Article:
A treasure trove of previously unseen documents reveals Donald Trump’s presidential transition team vetted potential administration officials with a not-so-stringent process that amounted to looking them up on the internet. The lackluster investigative method still raised concerns about possible White House candidates, including their ties to foreign governments, racist pasts and—in the case of some contenders—their belief that Trump was a racist, sexist imbecile.
Oh yeah, there was this one thing about people having to stare at thigh meat.
Political newsletter Axios and its television counterpart, Axios on HBO, somehow acquired hundreds of pages of internal documents that shed light on how the Trump transition team vetted potential officials for the Trump administration. The leaked records foreshadowed many of the administration’s scandals as well as exposed the inner workings of how then-President-elect Trump filled senior positions at the White House.
Describing the hodgepodge staff as “overworked” and “under-resourced,” Axios’ Jonathan Swan said the transition team faced major problems after Trump fired former New Jersey Gov. Chris Christie. The records show that officials were worried about whether Christie could coexist with Jared Kushner, whose father Christie prosecuted during the ex-governor’s time as a U.S. attorney. On the HBO show, Christie explained that he believed Kushner had him fired as head of the transition team because of his pettiness.
“Traditionally, any would-be top official faces three types of vetting: an FBI background check, a scrub for financial conflicts of interest from the Office of Government Ethics, and a deep dive from the president-elect’s political team, which veteran Washington lawyers often handle,” Axios reports.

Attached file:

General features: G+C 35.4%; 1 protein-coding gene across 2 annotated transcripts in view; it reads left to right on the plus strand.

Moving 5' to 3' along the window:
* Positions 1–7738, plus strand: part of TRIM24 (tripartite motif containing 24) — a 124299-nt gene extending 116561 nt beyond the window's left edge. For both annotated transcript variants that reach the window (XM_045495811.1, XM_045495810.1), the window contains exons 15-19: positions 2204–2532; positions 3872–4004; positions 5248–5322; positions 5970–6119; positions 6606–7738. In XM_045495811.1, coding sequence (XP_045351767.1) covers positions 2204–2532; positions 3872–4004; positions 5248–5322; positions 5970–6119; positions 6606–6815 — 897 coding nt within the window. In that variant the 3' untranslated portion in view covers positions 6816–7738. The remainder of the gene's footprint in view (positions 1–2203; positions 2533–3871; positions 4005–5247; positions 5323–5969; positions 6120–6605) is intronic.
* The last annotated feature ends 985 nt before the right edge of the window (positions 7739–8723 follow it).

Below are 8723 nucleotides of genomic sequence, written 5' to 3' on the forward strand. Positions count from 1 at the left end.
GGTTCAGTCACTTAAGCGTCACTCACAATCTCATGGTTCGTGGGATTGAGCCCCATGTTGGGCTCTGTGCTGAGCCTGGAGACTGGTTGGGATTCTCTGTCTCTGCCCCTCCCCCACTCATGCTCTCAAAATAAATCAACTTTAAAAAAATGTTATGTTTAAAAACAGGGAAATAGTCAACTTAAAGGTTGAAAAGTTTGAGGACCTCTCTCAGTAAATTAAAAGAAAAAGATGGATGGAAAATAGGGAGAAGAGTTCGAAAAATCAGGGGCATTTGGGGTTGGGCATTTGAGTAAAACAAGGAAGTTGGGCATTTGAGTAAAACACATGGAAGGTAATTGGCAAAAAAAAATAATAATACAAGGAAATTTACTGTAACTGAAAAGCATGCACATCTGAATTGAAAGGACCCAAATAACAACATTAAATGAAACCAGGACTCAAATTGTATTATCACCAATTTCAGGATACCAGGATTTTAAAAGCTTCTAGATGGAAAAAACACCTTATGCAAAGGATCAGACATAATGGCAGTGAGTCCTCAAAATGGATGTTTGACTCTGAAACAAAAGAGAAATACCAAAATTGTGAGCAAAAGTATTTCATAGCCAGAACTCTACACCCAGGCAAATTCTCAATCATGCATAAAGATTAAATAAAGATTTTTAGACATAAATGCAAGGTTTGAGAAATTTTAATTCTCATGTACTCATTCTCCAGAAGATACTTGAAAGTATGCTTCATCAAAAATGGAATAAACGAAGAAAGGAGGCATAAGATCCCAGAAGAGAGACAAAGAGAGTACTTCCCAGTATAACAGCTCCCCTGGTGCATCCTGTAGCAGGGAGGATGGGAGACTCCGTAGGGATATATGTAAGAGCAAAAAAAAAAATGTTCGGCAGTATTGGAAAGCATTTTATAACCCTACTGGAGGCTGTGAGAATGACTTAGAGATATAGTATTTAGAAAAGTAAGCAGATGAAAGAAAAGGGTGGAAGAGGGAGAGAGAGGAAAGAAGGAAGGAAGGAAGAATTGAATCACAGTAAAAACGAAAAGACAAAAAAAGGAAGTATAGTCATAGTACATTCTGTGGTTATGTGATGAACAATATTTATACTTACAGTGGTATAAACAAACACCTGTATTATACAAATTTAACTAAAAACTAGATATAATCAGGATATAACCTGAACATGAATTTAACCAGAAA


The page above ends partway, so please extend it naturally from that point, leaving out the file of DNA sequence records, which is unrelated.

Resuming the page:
But Christie’s absence reportedly left the vetting process to “twenty-something-year-old” staffers of the Republican National Committee, who used Google and LexisNexis to research cabinet members. When the untrained background investigators found potential conflicts or troubling items, the team would list “red flags” in each candidates’ dossier.
For instance, former Kansas Secretary of State Kris Kobach, known as “the most racist politician in America,” and the “king of voter suppression,” was considered for a cabinet position as secretary of Homeland Security. Internal transition documents (pdf) noted that Kobach was often accused of “allying himself with groups that had connections to white supremacist groups.” The Trump team wanted to ask Kobach specifically: “If you were to join the administration, would you willing [sic] to publicly denounce such groups if called upon to do so?”
Some of the other “red flags” and “potential vulnerabilities” of would-be senior administration officials included:
- Rick Perry: Aside from calling Trump a “cancer on conservatism;” a “toxic mix of demagoguery, mean-spirited and nonsense;” a “sower-of division, wrongly demonizing Mexican Americans for political sport” and the “modern-day incarnation of the Know-Nothing movement espousing nativism, not conservatism;” Perry was flagged for a criminal indictment and multiple instances of financial malfeasance. He got the job.